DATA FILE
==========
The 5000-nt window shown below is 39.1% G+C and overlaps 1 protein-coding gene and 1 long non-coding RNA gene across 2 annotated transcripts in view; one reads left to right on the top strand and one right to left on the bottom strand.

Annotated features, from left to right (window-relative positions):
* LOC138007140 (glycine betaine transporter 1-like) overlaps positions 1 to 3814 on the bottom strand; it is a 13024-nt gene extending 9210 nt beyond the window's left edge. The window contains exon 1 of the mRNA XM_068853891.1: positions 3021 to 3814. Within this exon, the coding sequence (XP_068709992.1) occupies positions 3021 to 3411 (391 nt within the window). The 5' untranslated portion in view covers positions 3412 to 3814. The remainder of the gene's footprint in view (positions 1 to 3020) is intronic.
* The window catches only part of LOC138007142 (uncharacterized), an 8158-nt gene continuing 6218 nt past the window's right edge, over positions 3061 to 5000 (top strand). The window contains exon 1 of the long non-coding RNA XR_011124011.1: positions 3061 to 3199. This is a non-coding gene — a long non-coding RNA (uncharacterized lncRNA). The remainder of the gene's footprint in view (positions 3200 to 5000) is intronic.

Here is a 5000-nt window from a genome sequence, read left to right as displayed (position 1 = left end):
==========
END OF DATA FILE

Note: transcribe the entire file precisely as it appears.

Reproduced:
The 5000-nt window shown below is 39.1% G+C and overlaps 1 protein-coding gene and 1 long non-coding RNA gene across 2 annotated transcripts in view; one reads left to right on the top strand and one right to left on the bottom strand.

Annotated features, from left to right (window-relative positions):
* LOC138007140 (glycine betaine transporter 1-like) overlaps positions 1 to 3814 on the bottom strand; it is a 13024-nt gene extending 9210 nt beyond the window's left edge. The window contains exon 1 of the mRNA XM_068853891.1: positions 3021 to 3814. Within this exon, the coding sequence (XP_068709992.1) occupies positions 3021 to 3411 (391 nt within the window). The 5' untranslated portion in view covers positions 3412 to 3814. The remainder of the gene's footprint in view (positions 1 to 3020) is intronic.
* The window catches only part of LOC138007142 (uncharacterized), an 8158-nt gene continuing 6218 nt past the window's right edge, over positions 3061 to 5000 (top strand). The window contains exon 1 of the long non-coding RNA XR_011124011.1: positions 3061 to 3199. This is a non-coding gene — a long non-coding RNA (uncharacterized lncRNA). The remainder of the gene's footprint in view (positions 3200 to 5000) is intronic.

Here is a 5000-nt window from a genome sequence, read left to right as displayed (position 1 = left end):